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Tollins: Explosive Tales for Children Hardcover – October 6, 2009
"Rebound" by Kwame Alexander
Don't miss best-selling author Kwame Alexander's "Rebound," a new companion novel to his Newbery Award-winner, "The Crossover," illustrated with striking graphic novel panels. Learn more
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*Starred Review* Iggulden follows the breakaway success of his nonfiction guide to restoring adventure to overprotected kids (The Dangerous Book for Boys, 2007) with another wickedly funny and ingenious read. This time, he creates an intricate fictional world in which the tiny Sparkler—Peter Pan–like in his mischief, Ulysses-esque in his cunning—holds together three separate stories. Tollins are tiny, nectar-eating woodland creatures with elf ears and wings but bigger than the fairies they casually use as handkerchiefs. They enjoy an idyllic existence until a fireworks factory is built in the village of Chorleywood. One of the Tollins falls into a rocket, producing the most bang for the buck ever witnessed, and the men of the village hunt the Tollins down to use as fodder for their fireworks. Parts 2 and 3 continue Sparkler’s perils and escapes from prison, execution, and a runaway hot-air balloon. Sparkler is a self-made scientist—it’s great fun to see him using applied chemistry for fireworks, finding herbs for medicine, and discovering the first steam engine. Duncan’s full-color illustrations and maps bring the world to witty life. A note at the end likens the Tollins’ fate to child labor during the Industrial Revolution. There is much to think about and love in this beautifully realized world. Grades 3-6. --Connie Fletcher
“A deliciously subversive vein runs through this story collection-not surprising coming from the coauthor of The Dangerous Book for Boys…Iggulden’s flair for the ironic and absurd, which recalls Lemony Snicket, should tickle both kids and adults.” (Publishers Weekly (starred review))
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This is not a fairy story. As the author is quick to point out, Tollins are not fairies and it is in fact rather disturbing how fairies are treated here. They wind up accidentally squished quite a bit, and are used as hankies by their larger Tollin counterparts. Who needs a snotty fairy? The humour here is sly and will be appreciated by a wide age range. This book made me laugh out loud on more than one occasion. The writing is superb and the illustrations perfectly complement the story by adding to the charm of these small creatures and their exploits. Be forewarned, these stories are not for the faint of heart. Tollin health care consists of amputation for the part that is bothering you - even for a case of dandruff - and the High Tollin is prone to ordering executions. The whimsical nature of the illustrations help to sort of soften these moments and they end up just adding to the fantastical nature of the story.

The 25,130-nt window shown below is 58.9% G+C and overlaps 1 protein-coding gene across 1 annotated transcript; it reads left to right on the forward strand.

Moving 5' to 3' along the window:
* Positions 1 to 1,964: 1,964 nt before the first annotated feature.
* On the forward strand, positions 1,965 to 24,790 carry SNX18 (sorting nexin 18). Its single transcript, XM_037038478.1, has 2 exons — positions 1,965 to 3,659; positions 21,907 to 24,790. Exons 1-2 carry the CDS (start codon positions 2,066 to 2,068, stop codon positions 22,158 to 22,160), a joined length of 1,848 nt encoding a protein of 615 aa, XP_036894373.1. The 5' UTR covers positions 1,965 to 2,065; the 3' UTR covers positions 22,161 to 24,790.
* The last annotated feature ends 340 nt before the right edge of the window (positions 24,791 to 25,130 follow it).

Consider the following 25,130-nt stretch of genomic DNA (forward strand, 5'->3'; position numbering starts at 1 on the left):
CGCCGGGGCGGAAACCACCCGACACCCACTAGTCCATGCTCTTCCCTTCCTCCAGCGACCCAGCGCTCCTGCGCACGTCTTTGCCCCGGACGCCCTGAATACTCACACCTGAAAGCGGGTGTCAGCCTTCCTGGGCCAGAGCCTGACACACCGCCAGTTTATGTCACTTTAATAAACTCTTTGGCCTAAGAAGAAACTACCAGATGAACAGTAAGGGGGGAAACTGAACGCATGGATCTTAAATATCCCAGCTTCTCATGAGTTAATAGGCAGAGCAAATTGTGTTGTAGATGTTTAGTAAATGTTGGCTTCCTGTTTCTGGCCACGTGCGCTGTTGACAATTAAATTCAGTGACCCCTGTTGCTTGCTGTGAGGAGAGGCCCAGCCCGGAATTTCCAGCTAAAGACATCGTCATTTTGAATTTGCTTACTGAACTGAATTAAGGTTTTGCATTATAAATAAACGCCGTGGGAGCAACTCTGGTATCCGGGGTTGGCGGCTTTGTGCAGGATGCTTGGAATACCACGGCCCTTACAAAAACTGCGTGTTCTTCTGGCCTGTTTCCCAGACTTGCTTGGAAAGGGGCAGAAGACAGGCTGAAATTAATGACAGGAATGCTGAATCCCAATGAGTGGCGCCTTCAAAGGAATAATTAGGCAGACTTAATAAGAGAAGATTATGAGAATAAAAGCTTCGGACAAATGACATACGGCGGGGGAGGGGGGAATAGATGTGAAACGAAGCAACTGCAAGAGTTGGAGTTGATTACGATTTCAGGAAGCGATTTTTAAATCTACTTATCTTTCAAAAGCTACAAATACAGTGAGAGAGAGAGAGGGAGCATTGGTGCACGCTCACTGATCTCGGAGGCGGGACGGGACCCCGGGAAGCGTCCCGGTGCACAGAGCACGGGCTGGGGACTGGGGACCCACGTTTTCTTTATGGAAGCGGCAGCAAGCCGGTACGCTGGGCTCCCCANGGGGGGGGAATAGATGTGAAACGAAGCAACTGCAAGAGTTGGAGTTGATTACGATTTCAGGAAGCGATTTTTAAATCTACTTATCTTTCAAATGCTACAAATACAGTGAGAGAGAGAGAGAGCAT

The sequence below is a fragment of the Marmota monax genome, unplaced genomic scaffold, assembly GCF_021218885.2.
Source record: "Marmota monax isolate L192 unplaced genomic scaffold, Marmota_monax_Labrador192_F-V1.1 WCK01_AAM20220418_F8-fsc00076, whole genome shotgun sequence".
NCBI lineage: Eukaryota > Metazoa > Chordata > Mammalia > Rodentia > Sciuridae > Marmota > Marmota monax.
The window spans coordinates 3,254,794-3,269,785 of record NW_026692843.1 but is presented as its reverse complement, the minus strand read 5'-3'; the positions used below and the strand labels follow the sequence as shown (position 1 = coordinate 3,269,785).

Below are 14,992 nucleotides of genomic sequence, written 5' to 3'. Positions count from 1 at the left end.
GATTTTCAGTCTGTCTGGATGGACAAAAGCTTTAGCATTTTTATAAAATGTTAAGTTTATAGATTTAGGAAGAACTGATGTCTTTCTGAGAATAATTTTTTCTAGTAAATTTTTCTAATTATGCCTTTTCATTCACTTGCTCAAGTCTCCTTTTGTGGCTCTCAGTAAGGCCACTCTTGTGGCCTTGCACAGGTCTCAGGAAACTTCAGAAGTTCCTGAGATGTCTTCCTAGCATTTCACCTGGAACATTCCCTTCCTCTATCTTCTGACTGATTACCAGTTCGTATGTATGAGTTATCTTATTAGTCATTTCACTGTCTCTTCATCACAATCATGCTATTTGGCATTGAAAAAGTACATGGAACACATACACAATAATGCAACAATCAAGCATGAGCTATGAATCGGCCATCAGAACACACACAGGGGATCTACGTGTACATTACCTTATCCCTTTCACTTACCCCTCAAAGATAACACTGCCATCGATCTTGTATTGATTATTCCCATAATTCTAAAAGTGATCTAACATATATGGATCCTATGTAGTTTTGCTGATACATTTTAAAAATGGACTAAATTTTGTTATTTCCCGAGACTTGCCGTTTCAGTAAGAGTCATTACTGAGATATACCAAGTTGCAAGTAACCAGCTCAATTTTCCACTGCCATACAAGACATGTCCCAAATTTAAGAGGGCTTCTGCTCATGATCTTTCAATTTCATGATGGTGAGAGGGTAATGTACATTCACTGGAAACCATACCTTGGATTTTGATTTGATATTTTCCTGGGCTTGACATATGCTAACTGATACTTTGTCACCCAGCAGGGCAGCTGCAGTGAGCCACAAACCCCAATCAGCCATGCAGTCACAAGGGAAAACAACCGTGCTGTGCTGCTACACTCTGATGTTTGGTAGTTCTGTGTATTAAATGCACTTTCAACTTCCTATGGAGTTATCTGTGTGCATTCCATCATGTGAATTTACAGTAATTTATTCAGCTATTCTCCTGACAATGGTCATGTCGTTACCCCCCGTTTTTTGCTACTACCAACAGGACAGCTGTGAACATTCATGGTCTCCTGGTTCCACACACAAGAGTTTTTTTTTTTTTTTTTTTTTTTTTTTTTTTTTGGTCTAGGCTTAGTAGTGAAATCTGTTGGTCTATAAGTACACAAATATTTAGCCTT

I simply can't wait to see more adventures. This is a big recommend for anyone ages 5 and up and seems to be ready made for classrom reading all the way up to 4th grade or so... The gruesome elements and the humour are sure to keep even the older kids tuned into this unique book.
You may want to know that the book comes across as being a little bit British, but in a charming, universal,sort of British way. There are a few references to locations dotted across southern Britain, but these should be viewed much as Westminster Tower appears in the Peter Pan Disney film - it serves as an anchor, but never intrudes.
A superb book, which is guaranteed to keep any 5 year old child completely enthralled for many a reading. An unequivocal 5*'s
There is enough eeeww-yukky-gross humor to satisfy everyone, without overdoing it, and plenty of tongue-in-cheek irony for parents as well.
I like the emphasis on curiosity, education, and alertness; after all, (without giving it all away), the plot really rests on all three.
On a side note: Thank you, Mr. Iggulden, for your treatment of fairies. As a librarian, I am nearly as tired of THEM as I am of VAMPIRES.
Absolutely PERFECT illustrations, Ms. Duncan!
And whoever decided on the cover looking the way it does: Excellent. Someone understands that kids like eye candy, too.